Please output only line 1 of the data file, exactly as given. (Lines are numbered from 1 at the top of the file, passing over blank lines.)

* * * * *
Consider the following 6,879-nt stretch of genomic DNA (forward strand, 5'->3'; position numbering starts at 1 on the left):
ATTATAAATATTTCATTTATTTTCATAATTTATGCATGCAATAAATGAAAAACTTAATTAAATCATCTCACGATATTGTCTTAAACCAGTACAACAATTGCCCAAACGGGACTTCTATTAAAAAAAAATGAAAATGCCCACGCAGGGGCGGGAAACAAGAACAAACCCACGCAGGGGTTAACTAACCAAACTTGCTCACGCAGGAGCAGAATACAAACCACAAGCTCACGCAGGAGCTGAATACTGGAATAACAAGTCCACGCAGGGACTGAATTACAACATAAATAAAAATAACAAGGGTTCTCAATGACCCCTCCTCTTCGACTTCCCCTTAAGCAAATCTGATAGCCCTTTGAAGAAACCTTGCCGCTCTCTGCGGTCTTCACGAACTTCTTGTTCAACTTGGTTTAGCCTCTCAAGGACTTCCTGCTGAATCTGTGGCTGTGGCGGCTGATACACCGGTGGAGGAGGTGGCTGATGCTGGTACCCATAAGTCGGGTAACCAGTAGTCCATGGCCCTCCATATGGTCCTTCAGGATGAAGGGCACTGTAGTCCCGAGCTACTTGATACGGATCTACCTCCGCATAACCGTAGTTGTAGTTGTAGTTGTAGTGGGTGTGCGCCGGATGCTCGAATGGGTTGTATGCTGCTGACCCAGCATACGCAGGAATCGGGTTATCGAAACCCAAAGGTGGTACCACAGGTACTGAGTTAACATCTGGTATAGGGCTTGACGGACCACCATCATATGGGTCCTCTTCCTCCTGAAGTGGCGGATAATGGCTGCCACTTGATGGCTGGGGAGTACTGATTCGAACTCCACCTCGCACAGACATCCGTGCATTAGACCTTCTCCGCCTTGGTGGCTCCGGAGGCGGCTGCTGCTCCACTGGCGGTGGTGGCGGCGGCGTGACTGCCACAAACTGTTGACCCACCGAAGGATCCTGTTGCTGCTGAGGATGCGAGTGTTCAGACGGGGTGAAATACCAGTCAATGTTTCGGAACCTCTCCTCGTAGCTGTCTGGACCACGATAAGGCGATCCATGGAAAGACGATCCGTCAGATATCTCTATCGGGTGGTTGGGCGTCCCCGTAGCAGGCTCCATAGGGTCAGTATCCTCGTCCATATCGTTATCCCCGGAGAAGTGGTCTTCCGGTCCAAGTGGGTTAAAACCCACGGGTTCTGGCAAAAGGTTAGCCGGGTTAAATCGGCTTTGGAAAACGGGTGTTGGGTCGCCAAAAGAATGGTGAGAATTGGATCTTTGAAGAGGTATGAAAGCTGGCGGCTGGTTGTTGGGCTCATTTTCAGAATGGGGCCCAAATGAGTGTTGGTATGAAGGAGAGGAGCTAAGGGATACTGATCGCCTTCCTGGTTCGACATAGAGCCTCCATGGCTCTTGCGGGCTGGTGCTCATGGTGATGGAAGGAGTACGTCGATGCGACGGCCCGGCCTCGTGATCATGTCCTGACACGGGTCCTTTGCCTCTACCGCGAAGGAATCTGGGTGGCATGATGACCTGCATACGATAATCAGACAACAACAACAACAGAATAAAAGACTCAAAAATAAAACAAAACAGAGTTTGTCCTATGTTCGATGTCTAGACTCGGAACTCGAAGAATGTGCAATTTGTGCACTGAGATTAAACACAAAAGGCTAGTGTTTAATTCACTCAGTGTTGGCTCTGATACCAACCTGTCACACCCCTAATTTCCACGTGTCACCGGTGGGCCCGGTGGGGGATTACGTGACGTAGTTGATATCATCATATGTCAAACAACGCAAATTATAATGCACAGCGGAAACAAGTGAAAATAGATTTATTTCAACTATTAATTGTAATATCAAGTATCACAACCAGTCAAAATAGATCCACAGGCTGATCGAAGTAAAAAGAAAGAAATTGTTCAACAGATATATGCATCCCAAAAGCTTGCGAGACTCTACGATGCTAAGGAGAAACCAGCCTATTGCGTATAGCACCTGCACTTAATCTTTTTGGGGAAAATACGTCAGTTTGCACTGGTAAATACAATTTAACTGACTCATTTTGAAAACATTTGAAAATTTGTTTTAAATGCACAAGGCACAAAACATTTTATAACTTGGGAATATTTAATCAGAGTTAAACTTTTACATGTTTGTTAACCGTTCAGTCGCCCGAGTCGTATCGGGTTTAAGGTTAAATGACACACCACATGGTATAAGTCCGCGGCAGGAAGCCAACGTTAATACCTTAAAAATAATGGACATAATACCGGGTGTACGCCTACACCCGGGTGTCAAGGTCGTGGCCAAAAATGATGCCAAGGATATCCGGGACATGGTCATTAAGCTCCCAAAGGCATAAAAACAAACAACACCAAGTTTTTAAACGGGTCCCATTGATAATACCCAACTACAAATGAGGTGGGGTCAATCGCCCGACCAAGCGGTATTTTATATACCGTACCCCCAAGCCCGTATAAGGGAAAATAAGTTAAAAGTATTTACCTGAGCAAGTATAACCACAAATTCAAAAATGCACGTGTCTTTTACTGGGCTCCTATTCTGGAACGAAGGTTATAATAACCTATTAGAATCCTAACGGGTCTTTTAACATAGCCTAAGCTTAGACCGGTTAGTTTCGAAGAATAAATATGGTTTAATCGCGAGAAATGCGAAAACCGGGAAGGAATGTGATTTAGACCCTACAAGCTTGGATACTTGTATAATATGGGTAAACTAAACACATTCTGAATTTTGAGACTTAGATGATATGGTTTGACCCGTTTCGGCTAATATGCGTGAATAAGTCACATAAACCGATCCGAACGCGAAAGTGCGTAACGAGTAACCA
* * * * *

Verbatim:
Consider the following 6,879-nt stretch of genomic DNA (forward strand, 5'->3'; position numbering starts at 1 on the left):